Facebook has just made its latest ‘game-changing’ acquisition: virtual reality gaming company Oculus VR.
The $2 billion purchase marks the first time that a crowdfunded company has been subject to a mega-deal – with thousands of its initial supporters not privy to any of the windfall.
While this example involves a company which used an incentive/reward crowdfunding platform to secure development capital, it begs the question: are investors in early-stage companies likely to benefit though an exit?
Backers of Oculus VR were supporting fledgling technology which they themselves wanted to use and, thought their commitments, gained access to an early version.
However, not one of those backers, unless they invested privately on the side, will see any of the $2 billion that their pledges were pivotal in securing.
Investors making commitments through equity platforms are joining hundreds, or thousands, of others in grabbing a portion of equity that is very often no more than 20 per cent.
This figure held by an individual investor, say 0.1 per cent, is then likely to be diluted further if another crowdfunding raise or separate angel deal is completed.
More on crowdfunding:
- Crowdfunding now subject to new FCA regulations
- The Kickstarter campaign taking its product to the masses
Speaking to GrowthBusiness back in 2013, equity crowdfunding investor Georgina-Kate Adams said that she believed it was really important to have a tangible share of a company she was backing, so made sure to secure 0.1 per cent.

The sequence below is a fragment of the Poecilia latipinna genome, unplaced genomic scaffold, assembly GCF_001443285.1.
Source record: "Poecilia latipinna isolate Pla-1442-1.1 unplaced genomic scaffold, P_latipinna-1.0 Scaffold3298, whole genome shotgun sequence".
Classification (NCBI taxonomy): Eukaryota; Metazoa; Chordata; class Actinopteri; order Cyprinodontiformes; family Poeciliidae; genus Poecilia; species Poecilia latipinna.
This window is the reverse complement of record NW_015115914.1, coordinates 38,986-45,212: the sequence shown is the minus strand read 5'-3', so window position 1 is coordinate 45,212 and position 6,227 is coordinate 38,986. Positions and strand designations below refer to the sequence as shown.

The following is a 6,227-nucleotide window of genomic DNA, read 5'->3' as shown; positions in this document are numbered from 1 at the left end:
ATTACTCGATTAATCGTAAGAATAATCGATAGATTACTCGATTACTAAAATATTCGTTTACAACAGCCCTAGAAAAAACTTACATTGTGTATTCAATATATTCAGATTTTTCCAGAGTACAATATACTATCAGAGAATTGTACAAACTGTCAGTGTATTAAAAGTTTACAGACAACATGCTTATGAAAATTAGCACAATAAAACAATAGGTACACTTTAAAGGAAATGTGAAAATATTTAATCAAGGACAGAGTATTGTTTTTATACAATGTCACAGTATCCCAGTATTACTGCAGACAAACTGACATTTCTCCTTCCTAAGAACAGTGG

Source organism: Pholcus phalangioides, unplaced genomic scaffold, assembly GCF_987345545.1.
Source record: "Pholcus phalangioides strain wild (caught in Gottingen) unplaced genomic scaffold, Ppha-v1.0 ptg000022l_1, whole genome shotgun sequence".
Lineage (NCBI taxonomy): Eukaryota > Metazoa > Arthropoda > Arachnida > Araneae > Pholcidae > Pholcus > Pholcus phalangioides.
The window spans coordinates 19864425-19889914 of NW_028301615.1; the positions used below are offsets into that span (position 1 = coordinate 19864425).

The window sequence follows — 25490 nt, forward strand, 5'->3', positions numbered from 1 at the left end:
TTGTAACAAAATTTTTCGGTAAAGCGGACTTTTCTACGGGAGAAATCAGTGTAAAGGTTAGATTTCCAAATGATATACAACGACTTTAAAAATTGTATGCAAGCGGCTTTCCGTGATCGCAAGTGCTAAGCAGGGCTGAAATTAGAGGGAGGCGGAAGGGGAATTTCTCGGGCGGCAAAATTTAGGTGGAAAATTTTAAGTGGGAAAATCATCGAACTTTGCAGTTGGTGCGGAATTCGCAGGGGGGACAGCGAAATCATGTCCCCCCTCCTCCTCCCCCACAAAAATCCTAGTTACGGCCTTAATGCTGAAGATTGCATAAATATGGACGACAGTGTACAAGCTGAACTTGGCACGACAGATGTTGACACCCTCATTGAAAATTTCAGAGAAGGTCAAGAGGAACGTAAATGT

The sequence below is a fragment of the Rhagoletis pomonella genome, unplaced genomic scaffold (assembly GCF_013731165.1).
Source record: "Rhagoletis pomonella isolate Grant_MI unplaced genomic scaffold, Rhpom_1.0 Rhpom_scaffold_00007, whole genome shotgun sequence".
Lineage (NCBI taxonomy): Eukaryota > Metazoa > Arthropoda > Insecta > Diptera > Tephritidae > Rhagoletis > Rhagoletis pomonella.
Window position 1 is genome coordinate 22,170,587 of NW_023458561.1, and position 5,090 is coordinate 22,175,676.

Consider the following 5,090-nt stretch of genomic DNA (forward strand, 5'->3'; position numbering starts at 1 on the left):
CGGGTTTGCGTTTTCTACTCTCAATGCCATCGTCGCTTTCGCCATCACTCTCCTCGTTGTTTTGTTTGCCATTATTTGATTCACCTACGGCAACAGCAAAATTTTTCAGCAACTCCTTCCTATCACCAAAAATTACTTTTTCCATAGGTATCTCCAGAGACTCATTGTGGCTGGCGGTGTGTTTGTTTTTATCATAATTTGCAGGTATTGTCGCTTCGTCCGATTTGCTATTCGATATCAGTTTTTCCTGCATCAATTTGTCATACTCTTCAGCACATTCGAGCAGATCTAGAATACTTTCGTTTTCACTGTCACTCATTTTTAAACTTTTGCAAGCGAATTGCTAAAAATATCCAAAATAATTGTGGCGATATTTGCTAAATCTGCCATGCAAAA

However, she then felt a ‘bit gutted’ when that business reopened the funding to raise more money and diluted her stake down to 0.001 per cent.
We are still a few years away from exits involving British companies which previously used crowdfunding to finance early development. There have been a number of large fundraisings involving promising companies which should go on to become successful, and it will be interesting to monitor these.
Ultimately, the concept of crowdfunding is bringing together investors who believe in a concept, want to see it succeed, and would like to financially benefit from that if it happens.
Incentives, alongside the requisite equity offering, made at the start lure in backers and are designed to keep them interested an involved. This passion for a company is likely to quickly dissipate if an exit doesn’t bring them a decent return.